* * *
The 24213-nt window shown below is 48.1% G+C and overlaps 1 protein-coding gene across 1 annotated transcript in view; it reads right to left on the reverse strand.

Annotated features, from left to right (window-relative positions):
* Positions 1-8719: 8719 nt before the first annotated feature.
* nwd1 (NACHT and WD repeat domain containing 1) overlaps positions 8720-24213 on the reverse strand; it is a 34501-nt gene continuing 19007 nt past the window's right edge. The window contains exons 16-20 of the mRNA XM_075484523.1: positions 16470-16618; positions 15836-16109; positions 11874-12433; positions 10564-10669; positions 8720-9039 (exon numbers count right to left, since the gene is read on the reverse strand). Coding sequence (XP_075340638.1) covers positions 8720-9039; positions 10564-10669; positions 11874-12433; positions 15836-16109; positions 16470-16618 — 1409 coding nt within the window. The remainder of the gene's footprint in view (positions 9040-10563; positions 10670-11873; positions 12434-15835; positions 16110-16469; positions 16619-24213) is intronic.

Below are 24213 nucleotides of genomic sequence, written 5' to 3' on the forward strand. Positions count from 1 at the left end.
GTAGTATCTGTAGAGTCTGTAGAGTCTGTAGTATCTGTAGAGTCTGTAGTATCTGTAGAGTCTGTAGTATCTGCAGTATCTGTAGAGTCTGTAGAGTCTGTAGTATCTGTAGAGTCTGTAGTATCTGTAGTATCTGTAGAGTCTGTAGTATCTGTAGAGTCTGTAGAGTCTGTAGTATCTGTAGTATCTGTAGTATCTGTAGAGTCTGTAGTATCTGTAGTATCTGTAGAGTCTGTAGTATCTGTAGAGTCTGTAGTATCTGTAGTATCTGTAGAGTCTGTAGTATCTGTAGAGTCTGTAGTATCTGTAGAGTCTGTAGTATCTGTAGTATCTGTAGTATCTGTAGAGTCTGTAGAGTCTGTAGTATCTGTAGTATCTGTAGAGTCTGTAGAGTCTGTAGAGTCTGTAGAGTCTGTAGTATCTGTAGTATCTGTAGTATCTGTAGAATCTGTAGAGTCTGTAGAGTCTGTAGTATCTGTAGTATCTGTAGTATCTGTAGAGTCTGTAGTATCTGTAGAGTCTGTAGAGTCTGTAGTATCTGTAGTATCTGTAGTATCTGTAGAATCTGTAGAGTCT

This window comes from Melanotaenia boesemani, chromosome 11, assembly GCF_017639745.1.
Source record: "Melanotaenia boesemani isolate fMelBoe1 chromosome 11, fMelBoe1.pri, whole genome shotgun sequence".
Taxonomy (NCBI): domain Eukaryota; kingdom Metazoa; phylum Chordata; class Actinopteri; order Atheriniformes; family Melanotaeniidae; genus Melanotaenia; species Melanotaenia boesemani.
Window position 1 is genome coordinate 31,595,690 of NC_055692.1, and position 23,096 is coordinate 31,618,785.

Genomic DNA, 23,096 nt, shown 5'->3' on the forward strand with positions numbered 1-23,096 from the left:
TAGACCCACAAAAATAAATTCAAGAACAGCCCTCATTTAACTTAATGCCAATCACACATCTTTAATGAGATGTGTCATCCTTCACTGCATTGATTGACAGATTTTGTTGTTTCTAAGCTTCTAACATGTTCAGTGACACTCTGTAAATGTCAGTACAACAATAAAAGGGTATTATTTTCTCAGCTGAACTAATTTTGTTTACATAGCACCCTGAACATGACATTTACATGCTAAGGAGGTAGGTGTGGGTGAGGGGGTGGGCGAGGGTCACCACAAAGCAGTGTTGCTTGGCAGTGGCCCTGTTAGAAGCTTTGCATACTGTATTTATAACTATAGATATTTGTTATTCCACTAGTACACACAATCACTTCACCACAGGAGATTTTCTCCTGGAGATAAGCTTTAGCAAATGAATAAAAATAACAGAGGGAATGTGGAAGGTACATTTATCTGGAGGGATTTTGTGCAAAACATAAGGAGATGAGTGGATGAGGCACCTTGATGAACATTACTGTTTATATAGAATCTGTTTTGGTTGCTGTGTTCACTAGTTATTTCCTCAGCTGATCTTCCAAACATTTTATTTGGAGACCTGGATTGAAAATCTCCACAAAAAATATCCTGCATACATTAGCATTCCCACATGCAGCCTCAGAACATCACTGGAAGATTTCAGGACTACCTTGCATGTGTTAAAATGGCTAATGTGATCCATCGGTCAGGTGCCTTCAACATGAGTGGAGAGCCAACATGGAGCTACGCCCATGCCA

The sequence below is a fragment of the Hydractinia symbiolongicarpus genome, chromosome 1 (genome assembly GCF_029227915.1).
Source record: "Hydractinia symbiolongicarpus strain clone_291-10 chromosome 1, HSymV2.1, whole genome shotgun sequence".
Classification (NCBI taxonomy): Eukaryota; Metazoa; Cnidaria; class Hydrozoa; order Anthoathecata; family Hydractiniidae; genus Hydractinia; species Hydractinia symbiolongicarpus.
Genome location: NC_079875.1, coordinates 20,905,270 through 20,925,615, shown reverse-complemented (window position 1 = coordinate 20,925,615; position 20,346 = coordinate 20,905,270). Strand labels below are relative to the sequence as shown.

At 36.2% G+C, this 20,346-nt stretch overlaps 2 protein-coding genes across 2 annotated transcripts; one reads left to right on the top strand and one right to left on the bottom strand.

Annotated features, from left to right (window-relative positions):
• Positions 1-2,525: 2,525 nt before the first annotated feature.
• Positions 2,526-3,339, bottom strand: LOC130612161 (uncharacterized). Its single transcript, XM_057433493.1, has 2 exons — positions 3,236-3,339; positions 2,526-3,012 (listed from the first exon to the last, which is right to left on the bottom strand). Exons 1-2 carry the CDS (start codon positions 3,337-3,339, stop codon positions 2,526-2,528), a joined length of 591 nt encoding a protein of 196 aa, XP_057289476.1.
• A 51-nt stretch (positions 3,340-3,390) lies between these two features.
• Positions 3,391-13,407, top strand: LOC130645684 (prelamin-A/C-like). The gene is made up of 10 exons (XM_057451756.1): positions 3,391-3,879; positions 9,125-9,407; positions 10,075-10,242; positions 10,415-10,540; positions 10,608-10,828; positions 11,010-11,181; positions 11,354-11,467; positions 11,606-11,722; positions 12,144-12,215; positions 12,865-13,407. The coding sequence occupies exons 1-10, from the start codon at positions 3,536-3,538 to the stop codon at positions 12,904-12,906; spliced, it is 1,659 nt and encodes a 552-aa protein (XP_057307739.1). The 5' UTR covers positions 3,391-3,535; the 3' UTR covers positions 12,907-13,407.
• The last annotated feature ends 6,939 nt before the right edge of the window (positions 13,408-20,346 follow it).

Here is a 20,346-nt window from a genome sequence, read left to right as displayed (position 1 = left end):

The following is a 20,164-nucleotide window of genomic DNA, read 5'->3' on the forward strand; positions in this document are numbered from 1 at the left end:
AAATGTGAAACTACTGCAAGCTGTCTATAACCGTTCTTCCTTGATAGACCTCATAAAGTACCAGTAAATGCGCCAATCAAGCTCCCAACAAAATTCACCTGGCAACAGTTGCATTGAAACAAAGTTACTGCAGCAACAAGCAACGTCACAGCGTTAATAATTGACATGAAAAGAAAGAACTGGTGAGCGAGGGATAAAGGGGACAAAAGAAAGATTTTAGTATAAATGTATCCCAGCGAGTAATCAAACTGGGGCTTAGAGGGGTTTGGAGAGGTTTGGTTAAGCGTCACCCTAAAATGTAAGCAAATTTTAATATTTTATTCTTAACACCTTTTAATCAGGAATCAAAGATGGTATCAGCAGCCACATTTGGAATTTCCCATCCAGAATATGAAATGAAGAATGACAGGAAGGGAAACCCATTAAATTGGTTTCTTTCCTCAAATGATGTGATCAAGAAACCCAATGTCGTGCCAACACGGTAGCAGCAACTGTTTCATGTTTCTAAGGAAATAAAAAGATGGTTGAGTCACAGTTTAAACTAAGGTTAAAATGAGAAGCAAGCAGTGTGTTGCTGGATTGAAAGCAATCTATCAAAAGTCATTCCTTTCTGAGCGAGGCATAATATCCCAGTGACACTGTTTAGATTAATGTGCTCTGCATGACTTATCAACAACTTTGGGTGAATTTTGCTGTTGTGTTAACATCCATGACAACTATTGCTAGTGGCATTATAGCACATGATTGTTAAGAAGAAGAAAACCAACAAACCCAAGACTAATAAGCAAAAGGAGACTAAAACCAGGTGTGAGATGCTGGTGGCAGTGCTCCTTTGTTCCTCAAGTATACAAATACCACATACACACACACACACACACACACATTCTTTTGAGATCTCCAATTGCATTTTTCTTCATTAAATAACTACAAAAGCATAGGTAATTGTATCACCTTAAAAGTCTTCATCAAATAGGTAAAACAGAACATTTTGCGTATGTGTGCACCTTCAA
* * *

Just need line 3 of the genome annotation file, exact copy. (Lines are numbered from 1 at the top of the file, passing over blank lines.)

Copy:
* Positions 1-8719: 8719 nt before the first annotated feature.